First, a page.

Connecticut is seeking $6.1 million in damages and penalties on behalf of 2,068 fast-food workers who the state says are owed wages from the private operator of state-owned service plazas on I-95, I-395 and Route 15.
In a lawsuit filed in Hartford Superior Court, the state Department of Labor accuses Project Service LLC of underpaying workers by $2.7 million from Aug. 29, 2017 through Sept. 20, 2019.
The suit announced Friday by Attorney General William Tong seeks double damages and $731,700 in civil penalties. It is the largest wage-theft lawsuit since Tong took office in 2019.
“This is all about people who are just trying to make it through the day, put food on their table, provide for their families, pay the rent. That’s what this is about,” Tong said.
At issue is whether a formula for calculating the standard wage that must be paid by private contractors offering maintenance, property management or food service in state buildings applies to the state’s 23 service plazas.
“It’s more than a contract dispute,” Tong said. “It is a violation of our state’s wage and hour laws, in addition to being a breach of the contract.”
At the urging of SEIU 32BJ, the union that represents many low-wage service workers, the reach of the standard wage law was expanded and clarified in 2009, the same year the state signed a 35-year deal with Project Service LLC to modernize and operate 23 service plazas.
Among other things, the law requires state contractors to provide either fringe benefits or pay a 30% surcharge.
Project Service did not respond to a call for comment, but Tong said they have been contesting the applicability of the law since the Department of Labor first confronted the company.
“They think it’s ambiguous, I guess, under a pretty clear contract,” Tong said. “And they think it’s ambiguous as to whether it applies to subcontractors, which is not ambiguous.”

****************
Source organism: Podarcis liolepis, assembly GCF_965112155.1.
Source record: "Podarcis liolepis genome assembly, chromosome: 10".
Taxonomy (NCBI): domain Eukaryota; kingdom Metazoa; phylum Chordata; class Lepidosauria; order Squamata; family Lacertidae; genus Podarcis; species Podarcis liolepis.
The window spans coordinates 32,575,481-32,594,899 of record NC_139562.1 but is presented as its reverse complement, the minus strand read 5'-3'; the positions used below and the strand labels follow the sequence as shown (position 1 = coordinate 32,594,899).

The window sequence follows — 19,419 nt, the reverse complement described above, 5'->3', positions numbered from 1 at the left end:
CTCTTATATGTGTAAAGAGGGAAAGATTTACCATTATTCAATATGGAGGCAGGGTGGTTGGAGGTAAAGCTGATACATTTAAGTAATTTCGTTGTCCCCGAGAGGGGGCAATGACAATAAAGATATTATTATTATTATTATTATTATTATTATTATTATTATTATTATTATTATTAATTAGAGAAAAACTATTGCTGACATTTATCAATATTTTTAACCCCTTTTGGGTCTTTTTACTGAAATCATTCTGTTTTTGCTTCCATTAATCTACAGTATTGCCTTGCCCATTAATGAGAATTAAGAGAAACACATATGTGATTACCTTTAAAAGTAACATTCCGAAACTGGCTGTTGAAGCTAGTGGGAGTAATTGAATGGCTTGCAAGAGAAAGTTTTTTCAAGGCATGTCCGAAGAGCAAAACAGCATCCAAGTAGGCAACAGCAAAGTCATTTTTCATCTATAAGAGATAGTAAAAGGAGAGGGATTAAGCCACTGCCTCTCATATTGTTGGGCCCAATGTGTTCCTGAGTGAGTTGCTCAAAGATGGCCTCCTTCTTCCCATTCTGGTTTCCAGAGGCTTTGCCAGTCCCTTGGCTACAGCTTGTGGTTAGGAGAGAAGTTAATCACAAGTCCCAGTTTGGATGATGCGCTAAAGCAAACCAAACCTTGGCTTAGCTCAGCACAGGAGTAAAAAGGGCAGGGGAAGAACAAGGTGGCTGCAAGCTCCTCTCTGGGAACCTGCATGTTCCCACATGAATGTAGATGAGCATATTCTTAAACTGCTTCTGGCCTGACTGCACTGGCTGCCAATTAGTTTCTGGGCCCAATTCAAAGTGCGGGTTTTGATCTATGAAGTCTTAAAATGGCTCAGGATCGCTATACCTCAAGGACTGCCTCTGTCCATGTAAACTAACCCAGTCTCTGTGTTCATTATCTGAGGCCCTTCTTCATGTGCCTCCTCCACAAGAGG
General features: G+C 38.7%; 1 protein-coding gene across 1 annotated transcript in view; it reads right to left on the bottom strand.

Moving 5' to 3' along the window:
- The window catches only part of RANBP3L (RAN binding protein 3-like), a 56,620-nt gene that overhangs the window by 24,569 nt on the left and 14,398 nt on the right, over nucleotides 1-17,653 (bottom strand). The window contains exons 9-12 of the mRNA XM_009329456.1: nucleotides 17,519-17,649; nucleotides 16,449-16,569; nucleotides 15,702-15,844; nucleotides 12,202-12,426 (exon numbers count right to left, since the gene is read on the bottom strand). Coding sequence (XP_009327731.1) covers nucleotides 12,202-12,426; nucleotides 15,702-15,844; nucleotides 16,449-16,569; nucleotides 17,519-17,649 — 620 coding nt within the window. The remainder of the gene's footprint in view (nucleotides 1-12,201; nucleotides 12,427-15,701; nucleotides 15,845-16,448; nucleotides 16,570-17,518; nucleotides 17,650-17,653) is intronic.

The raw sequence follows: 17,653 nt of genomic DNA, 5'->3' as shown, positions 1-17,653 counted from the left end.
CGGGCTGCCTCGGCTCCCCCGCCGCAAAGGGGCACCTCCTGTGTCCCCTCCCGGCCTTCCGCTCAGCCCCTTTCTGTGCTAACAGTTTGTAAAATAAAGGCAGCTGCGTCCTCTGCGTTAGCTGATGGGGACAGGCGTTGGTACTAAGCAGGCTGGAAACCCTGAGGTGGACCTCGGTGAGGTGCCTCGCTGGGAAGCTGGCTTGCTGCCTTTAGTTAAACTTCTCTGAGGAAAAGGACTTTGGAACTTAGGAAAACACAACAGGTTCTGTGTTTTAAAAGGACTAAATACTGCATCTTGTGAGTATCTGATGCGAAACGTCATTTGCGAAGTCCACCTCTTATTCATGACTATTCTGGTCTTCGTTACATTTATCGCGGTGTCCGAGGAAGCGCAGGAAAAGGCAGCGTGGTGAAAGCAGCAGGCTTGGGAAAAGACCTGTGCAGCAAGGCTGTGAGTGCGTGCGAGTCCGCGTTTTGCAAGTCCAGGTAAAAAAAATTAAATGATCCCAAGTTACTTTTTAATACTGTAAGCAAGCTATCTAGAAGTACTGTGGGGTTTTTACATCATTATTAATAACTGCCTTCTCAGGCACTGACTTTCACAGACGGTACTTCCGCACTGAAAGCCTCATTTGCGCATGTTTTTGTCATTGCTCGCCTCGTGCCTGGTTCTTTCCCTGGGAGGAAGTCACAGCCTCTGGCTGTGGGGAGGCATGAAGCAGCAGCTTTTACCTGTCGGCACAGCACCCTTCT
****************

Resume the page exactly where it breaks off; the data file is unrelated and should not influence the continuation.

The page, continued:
The fast-food tenants at the plazas are considered subcontractors, he said.
Thomas Wydra, the director of wage and workplace standards at the state DOL, said the state opened an investigation more than three years ago, auditing records at fast food franchisees doing business at the plazas.
“And we knew at the outset it was going to be large in terms of scope and magnitude, when you account for the thousands of employees that were potentially going to be involved in our audit. It was a painstaking process,” Wydra said.
SEIU has been trying to organize the plaza workers since 2018, educating them about the state standard wage law for private contractors who do certain work in state buildings.
“We knew they weren’t getting what was in the standard wage law based on the classification for food service workers,” said Rochelle Palache, the vice president of SEIU 32BJ.
Under the law, the commissioner of labor sets the hourly rate for all job classes based on the rates in the Federal Register of Wage Determinations, plus a 30% surcharge for the cost of health and retirement benefits.
Robert Thomas, a shift leader at Dunkin’ restaurants on the Merritt/Wilbur Cross parkways, said SEIU informed him that his hourly wage should have been at least $18.21, not the $16 he was getting.
“I felt like I was being played,” he said.
The workers with wage-theft claims were employed at Taco Bell, Chipotle, Dunkin’ and 17 Subway restaurants, but the contract with Project Service makes it responsible for compliance with the standard wage.
The redevelopment of the plazas came under a private-public partnership that made construction costs the responsibility of Project Service in return for exclusive rights to sell fuel and food on the busy highways.
The contract requires the company to pay the DOT based on the number of gallons of gas sold, plus the gross receipts for other products. The state currently gets 2 cents on every gallon plus 3% of gross receipts. The numbers increase over time.
Whatever the receipts, it is required to make minimum annual payments that are $2.5 million this year and will increase by $500,000 every five years, topping out at $4.5 million in 2044.
Signing the contract was Paul D. Landino, then the president and CEO of Project Service. Centerplan Construction, a company owned by his brother, former state Rep. Robert Landino, did the construction.
State records now lists the chief executive as Trevor Moore of Sleepy Hollow, N.Y.
Applegreen, an Irish company that owns service stations in Ireland and the U.S., purchased a 40% stake in the company in 2019.
The Department of Labor had opened a similar investigation involving McDonald’s restaurants on the plazas. Palache, the SEIU vice president, said the company settled for nearly $1 million in back wages and is now paying the standard wage.
Tong said the lawsuit against Project Service covers only two years, but the company still is not paying the standard wage or the 30% benefit surcharge.